NASA has the right stuff for space exploration, says Carl Wieman, the Nobelist who President Obama has tapped to oversee the Administration’s heightened effort to improve science, technology, engineering, and math (STEM) education. But it may not be the best classroom teacher.
The extent to which federal agencies should be involved in STEM education is a perennial issue. The National Science Foundation has traditionally supported the most research in the field, but more than a dozen agencies have a slice of a $3.5 billion pie.
Appearing today before the Senate commerce committee as the nominee for associate director for science in the White House Office of Science and Technology Policy, Wieman was asked if NASA should play a bigger role in the federal effort to raise student achievement and produce a better-trained workforce. He politely but firmly suggested that NASA stick to what it does best—sending astronauts and scientific instruments into the heavens.
“I think the answer to that is unclear,” Wieman told Senator Mark Pryor (D–AR), who was filling in for the panel’s chairman, Senator Jay Rockefeller (D–WV). “NASA has a unique role in inspiring people. I wanted to be an astronaut as a child. And there’s something really dramatic about rockets blasting into outer space. But at the same time NASA does not bring much expertise to exactly what’s critical to achieving learning in science and engineering.”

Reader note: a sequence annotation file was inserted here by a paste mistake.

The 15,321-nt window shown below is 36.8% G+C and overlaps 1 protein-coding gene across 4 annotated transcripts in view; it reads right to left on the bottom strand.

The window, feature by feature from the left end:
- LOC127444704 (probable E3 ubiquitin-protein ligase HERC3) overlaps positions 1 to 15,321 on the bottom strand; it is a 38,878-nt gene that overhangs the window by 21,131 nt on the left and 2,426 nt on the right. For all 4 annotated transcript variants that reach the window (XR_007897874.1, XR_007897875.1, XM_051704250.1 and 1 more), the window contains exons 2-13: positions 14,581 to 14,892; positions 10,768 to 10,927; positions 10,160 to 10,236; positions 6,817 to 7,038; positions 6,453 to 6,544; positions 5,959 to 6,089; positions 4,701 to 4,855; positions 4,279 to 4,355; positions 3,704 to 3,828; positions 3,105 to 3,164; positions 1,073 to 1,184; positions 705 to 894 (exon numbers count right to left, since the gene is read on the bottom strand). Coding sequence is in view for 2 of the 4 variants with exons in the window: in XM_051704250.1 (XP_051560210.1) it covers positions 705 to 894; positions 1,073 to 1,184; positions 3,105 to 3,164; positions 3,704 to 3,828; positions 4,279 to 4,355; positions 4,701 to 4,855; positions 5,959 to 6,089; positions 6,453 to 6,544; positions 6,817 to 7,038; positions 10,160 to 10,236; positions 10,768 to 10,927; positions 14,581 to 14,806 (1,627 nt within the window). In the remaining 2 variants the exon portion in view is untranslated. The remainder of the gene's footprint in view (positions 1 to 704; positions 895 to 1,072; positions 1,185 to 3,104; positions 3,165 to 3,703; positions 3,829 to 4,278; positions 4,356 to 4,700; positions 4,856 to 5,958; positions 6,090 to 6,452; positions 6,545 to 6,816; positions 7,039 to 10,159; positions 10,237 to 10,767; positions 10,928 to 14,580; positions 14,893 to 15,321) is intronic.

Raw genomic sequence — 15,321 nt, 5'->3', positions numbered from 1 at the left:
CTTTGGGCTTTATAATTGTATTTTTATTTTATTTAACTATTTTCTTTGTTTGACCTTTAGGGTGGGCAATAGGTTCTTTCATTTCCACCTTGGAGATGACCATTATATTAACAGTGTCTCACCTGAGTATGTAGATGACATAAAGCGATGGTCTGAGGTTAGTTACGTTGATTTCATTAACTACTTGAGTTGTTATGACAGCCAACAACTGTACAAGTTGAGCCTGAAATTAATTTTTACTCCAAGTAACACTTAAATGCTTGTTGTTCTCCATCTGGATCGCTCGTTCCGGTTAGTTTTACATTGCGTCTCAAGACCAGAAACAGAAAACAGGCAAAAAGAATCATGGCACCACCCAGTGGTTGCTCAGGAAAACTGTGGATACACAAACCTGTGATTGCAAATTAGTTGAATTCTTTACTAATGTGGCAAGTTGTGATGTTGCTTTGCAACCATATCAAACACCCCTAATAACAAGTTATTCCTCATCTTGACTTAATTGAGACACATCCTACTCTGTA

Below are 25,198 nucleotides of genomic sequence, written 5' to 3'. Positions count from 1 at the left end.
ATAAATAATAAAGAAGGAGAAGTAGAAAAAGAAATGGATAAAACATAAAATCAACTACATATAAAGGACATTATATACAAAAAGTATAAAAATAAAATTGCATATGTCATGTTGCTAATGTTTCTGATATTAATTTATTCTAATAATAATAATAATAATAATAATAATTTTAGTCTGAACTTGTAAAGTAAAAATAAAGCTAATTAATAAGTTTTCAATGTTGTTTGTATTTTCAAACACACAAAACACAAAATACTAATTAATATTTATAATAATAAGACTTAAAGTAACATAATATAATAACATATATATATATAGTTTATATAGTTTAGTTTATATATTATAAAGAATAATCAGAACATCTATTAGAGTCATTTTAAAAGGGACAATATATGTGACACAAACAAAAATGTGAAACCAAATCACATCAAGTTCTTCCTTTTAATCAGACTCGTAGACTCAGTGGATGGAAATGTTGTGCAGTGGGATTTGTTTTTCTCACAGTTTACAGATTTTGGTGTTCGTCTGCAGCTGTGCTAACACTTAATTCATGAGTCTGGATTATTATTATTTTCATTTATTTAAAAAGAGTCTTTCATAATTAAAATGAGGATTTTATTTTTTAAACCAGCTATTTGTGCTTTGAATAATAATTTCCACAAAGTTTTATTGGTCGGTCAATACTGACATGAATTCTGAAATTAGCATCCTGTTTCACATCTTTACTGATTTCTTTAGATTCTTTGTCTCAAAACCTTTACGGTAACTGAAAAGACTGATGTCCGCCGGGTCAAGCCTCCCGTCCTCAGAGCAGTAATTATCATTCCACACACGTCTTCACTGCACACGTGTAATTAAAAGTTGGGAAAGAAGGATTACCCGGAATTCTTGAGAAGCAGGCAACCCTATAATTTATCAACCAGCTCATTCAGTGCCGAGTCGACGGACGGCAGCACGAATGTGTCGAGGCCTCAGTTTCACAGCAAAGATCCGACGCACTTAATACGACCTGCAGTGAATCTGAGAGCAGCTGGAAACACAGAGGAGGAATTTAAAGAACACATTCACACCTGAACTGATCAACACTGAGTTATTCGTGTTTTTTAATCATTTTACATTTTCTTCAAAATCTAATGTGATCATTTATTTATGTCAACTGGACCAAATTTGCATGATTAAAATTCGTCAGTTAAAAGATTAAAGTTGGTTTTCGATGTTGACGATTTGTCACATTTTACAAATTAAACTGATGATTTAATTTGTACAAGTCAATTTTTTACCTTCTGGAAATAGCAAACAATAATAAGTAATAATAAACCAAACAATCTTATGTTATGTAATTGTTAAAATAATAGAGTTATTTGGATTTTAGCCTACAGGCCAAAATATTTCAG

Wieman knows of what he speaks. In parallel with his Nobel-winning research on lasers that led to the discovery of a new state of matter called Bose-Einstein condensates, Wieman has spent 2 decades studying how students learn and how to train teachers to be more effective. And for several years he has chaired the Board on Science Education at the National Academies’ National Research Council, which reviewed NASA’s education programs and found them wanting.
“It was clear that they needed to be looking a lot harder at accountability and what was really working and whether they were really being guided by the best understanding of STEM education,” he told the committee about the findings from the 2008 report. “So I think it would be best to have them focus on what they are uniquely good at.”
Wieman was the only one throwing punches, if gentle ones, at the hearing, which was attended by only Pryor and Tom Udall (D-NM). Eschewing the panel’s normal role as inquisitor, Pryor’s first question was a polite, “Can you tell us about your research, and what a Bose-Einstein condensate is?” Wieman’s expertise in science education was also taken as a given by the panel. “Carl knows better than anyone [else] how to improve STEM education,” asserted Senator Mark Udall (D–CO), in introducing the nominee.
Wieman told the committee that he had been recruited for the job by Energy Secretary Steven Chu, a fellow laser jock and Nobelist, who sold him on the idea of public service. “He contacted me late last summer,” Wieman told ScienceInsider after the hearing. And Wieman says he’s eager to get started. With no opposition in sight, the only delay is the Senate itself, where nearly 100 nominees are pending confirmation votes.